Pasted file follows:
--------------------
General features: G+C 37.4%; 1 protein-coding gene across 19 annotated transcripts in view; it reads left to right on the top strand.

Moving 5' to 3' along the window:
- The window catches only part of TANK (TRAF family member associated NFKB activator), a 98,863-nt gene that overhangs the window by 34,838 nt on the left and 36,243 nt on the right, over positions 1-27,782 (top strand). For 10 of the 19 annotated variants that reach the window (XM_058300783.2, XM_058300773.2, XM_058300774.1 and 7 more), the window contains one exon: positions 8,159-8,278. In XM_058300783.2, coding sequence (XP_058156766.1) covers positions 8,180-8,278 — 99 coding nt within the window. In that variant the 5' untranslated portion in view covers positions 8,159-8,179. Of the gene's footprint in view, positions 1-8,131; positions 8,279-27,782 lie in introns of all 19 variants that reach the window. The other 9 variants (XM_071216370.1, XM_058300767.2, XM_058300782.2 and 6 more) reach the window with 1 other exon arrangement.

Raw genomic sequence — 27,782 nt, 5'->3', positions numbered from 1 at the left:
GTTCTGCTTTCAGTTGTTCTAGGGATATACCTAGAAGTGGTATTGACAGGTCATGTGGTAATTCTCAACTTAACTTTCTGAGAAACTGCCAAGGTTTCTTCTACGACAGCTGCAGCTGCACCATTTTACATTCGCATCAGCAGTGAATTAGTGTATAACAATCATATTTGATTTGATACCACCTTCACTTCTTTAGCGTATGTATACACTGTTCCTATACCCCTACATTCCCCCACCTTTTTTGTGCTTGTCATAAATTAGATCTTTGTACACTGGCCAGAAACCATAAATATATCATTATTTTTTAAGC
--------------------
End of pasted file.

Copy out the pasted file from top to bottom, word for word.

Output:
General features: G+C 37.4%; 1 protein-coding gene across 19 annotated transcripts in view; it reads left to right on the top strand.

Moving 5' to 3' along the window:
- The window catches only part of TANK (TRAF family member associated NFKB activator), a 98,863-nt gene that overhangs the window by 34,838 nt on the left and 36,243 nt on the right, over positions 1-27,782 (top strand). For 10 of the 19 annotated variants that reach the window (XM_058300783.2, XM_058300773.2, XM_058300774.1 and 7 more), the window contains one exon: positions 8,159-8,278. In XM_058300783.2, coding sequence (XP_058156766.1) covers positions 8,180-8,278 — 99 coding nt within the window. In that variant the 5' untranslated portion in view covers positions 8,159-8,179. Of the gene's footprint in view, positions 1-8,131; positions 8,279-27,782 lie in introns of all 19 variants that reach the window. The other 9 variants (XM_071216370.1, XM_058300767.2, XM_058300782.2 and 6 more) reach the window with 1 other exon arrangement.

Raw genomic sequence — 27,782 nt, 5'->3', positions numbered from 1 at the left:
GTTCTGCTTTCAGTTGTTCTAGGGATATACCTAGAAGTGGTATTGACAGGTCATGTGGTAATTCTCAACTTAACTTTCTGAGAAACTGCCAAGGTTTCTTCTACGACAGCTGCAGCTGCACCATTTTACATTCGCATCAGCAGTGAATTAGTGTATAACAATCATATTTGATTTGATACCACCTTCACTTCTTTAGCGTATGTATACACTGTTCCTATACCCCTACATTCCCCCACCTTTTTTGTGCTTGTCATAAATTAGATCTTTGTACACTGGCCAGAAACCATAAATATATCATTATTTTTTAAGC